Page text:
person unmotivated
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You’re sitting in front of a keyboard, but the words aren’t coming out.

You’re trying to begin that project, but there’s no clear starting point.

The cause may be a lack of motivation, creativity, or even just urgency. Some people call it resistance. It’s frustrating—debilitating even. And as time passes, the only thing that seems to change is the hour on the clock.

We’ve all been there, and although it can seem innocent to procrastinate, there are usually consequences. We often get behind on our duties, and sometimes sacrifice the quality of our work just to get it done on time.

I’ve personally been there. I try to write every day, but sometimes I get stuck staring at my computer screen with nothing typed out.

I finally decided to take some old advice I’d written down as a reminder for myself in situations like this:

When you’re stuck, do more.

The Problem With Inspiration

People often assume that in order to act, they need inspiration—whether it be in the form of excitement, their imagination, or a sign from above, like the old story of how a falling apple led Newton to discover gravity. The truth is, it’s the opposite: Action’s what forces inspiration.

The more you do, the more you can do, and the further you go, the easier it becomes. The only thing you actually need to do is start.

Of course, that’s precisely the problem. In my situation, I knew that inspiration wasn’t going to solve my writer’s block, but I still wasn’t doing anything about it. That’s where the “doing more” part comes in.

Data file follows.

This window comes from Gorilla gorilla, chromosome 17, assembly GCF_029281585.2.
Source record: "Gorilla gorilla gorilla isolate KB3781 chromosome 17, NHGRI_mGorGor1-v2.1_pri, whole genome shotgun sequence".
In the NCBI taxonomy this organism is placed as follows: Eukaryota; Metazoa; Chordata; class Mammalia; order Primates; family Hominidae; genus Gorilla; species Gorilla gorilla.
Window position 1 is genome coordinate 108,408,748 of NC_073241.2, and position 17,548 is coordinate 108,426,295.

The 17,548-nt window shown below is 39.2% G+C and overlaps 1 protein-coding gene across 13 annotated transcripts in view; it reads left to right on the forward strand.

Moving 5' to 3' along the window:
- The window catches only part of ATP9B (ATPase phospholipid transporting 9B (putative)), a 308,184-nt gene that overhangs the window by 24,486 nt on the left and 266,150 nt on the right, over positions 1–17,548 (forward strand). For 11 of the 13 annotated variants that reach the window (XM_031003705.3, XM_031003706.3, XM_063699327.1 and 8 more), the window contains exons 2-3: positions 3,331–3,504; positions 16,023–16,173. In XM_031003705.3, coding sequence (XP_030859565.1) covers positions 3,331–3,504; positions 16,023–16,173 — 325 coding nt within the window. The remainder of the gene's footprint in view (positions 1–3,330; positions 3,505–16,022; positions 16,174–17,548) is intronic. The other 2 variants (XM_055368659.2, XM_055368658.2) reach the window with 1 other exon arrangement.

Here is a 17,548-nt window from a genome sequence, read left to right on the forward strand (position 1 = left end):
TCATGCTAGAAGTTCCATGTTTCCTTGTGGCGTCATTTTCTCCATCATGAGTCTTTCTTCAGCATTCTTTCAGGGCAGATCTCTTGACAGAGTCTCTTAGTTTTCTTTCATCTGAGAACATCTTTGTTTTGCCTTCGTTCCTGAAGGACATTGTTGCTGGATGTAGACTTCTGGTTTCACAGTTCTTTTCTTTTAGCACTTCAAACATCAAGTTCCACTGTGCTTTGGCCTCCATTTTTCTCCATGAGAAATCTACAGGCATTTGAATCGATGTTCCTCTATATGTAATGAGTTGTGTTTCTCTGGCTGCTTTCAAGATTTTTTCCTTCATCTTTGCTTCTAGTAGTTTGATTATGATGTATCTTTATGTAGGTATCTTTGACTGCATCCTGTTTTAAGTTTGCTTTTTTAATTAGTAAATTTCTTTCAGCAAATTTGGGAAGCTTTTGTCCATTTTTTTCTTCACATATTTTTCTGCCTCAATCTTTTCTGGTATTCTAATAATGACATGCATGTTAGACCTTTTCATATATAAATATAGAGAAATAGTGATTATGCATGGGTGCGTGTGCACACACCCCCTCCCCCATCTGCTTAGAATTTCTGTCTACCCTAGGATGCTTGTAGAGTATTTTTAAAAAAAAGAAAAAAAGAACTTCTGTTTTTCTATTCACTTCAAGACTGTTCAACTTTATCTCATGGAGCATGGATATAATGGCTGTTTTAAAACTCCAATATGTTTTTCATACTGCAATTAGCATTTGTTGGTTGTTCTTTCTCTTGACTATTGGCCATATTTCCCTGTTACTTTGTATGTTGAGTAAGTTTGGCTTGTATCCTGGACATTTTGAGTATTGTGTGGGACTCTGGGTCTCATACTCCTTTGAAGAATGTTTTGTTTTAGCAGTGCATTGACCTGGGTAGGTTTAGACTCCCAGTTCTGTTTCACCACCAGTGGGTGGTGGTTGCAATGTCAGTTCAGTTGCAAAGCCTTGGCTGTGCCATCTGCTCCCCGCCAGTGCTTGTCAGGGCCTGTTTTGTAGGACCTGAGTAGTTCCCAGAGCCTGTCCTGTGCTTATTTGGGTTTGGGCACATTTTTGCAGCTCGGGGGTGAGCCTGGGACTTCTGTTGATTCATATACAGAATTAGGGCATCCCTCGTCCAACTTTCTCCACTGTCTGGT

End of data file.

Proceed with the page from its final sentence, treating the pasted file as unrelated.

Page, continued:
The Beauty of Doing More

Rather than trying to halfheartedly nudge myself to write, I just let it go.

Instead, I took a look at my to-do list and picked something else to do—something small and unimportant, like answering emails. After that, I moved on to the next thing. And then the next thing.

Eventually, these small actions, although largely inconsequential and non-urgent by themselves, built on one another and gave me enough momentum to force myself to attack the only thing left to do—write.

Basically, I let myself quit, and then take a more comfortable path to the same end.

How This Works

In chemistry, there’s a concept known as activation energy. This is the base amount of energy required for a reaction in a mixture to move forward.

You can think of the threshold of action for any task in the same way. When I’m trying and failing to write, it’s because the activation energy required for me to act is too high. It’s much harder for me to force it. On the other hand, the activation energy it takes to answer emails is low.

However, as I do more and more of the smaller tasks, the actions compound and my momentum builds up.

It’s also helped by the fact that relativity starts to work in my favor. In my mind, I already have the “win” of having done more, so completing one last task—the one I initially dreaded—seems less intimidating.

Give yourself some breathing room in your to-do list by having other options in place—a.k.a., smaller, more menial tasks. Once they’re taken care of, you’ll be more motivated to tackle the assignment you’ve been so worried about.

Getting stuck is fine—staying stuck isn’t. So, do something.

This article was originally published on Medium. It has been republished here with permission.